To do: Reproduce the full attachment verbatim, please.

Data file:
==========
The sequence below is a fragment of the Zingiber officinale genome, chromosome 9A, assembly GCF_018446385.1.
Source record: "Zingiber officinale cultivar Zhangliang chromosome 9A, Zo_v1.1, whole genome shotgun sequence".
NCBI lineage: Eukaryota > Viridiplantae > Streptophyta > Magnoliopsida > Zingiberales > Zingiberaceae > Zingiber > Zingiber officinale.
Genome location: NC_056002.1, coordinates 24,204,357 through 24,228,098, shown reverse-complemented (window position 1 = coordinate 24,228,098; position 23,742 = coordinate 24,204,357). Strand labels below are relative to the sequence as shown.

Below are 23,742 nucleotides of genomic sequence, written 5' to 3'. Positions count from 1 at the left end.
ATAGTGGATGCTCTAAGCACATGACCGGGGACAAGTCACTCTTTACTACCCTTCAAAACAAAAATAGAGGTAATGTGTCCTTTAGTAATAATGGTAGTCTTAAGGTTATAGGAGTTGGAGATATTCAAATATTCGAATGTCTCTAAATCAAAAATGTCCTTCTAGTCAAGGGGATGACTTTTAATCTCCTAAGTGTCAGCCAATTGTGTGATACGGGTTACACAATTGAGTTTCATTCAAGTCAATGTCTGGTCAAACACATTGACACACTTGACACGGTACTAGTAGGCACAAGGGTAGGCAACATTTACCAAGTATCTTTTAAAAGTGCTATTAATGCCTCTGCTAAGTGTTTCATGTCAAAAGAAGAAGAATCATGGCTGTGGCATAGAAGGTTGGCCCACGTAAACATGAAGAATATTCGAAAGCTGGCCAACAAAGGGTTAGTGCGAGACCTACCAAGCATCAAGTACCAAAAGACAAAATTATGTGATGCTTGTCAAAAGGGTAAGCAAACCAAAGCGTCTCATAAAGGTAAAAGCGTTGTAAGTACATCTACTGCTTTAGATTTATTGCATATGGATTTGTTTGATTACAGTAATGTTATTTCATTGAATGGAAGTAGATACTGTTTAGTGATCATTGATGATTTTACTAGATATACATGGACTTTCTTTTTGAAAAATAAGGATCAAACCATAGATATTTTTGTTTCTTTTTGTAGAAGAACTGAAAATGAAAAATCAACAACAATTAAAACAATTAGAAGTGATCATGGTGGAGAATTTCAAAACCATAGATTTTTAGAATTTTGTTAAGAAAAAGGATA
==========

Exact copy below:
The sequence below is a fragment of the Zingiber officinale genome, chromosome 9A, assembly GCF_018446385.1.
Source record: "Zingiber officinale cultivar Zhangliang chromosome 9A, Zo_v1.1, whole genome shotgun sequence".
NCBI lineage: Eukaryota > Viridiplantae > Streptophyta > Magnoliopsida > Zingiberales > Zingiberaceae > Zingiber > Zingiber officinale.
Genome location: NC_056002.1, coordinates 24,204,357 through 24,228,098, shown reverse-complemented (window position 1 = coordinate 24,228,098; position 23,742 = coordinate 24,204,357). Strand labels below are relative to the sequence as shown.

Below are 23,742 nucleotides of genomic sequence, written 5' to 3'. Positions count from 1 at the left end.
ATAGTGGATGCTCTAAGCACATGACCGGGGACAAGTCACTCTTTACTACCCTTCAAAACAAAAATAGAGGTAATGTGTCCTTTAGTAATAATGGTAGTCTTAAGGTTATAGGAGTTGGAGATATTCAAATATTCGAATGTCTCTAAATCAAAAATGTCCTTCTAGTCAAGGGGATGACTTTTAATCTCCTAAGTGTCAGCCAATTGTGTGATACGGGTTACACAATTGAGTTTCATTCAAGTCAATGTCTGGTCAAACACATTGACACACTTGACACGGTACTAGTAGGCACAAGGGTAGGCAACATTTACCAAGTATCTTTTAAAAGTGCTATTAATGCCTCTGCTAAGTGTTTCATGTCAAAAGAAGAAGAATCATGGCTGTGGCATAGAAGGTTGGCCCACGTAAACATGAAGAATATTCGAAAGCTGGCCAACAAAGGGTTAGTGCGAGACCTACCAAGCATCAAGTACCAAAAGACAAAATTATGTGATGCTTGTCAAAAGGGTAAGCAAACCAAAGCGTCTCATAAAGGTAAAAGCGTTGTAAGTACATCTACTGCTTTAGATTTATTGCATATGGATTTGTTTGATTACAGTAATGTTATTTCATTGAATGGAAGTAGATACTGTTTAGTGATCATTGATGATTTTACTAGATATACATGGACTTTCTTTTTGAAAAATAAGGATCAAACCATAGATATTTTTGTTTCTTTTTGTAGAAGAACTGAAAATGAAAAATCAACAACAATTAAAACAATTAGAAGTGATCATGGTGGAGAATTTCAAAACCATAGATTTTTAGAATTTTGTTAAGAAAAAGGATA